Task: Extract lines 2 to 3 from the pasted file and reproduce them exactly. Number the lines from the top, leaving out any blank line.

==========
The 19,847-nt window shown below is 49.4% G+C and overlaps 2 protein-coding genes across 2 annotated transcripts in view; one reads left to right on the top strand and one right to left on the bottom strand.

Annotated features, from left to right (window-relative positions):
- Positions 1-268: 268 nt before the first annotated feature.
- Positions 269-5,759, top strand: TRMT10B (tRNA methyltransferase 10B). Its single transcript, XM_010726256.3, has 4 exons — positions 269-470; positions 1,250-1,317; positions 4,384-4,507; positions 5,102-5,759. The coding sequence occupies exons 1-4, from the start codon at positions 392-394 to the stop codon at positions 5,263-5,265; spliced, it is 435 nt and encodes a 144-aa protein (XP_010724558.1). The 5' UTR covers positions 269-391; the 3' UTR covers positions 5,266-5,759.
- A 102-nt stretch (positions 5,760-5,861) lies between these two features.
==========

Annotated features, from left to right (window-relative positions):
- Positions 1-268: 268 nt before the first annotated feature.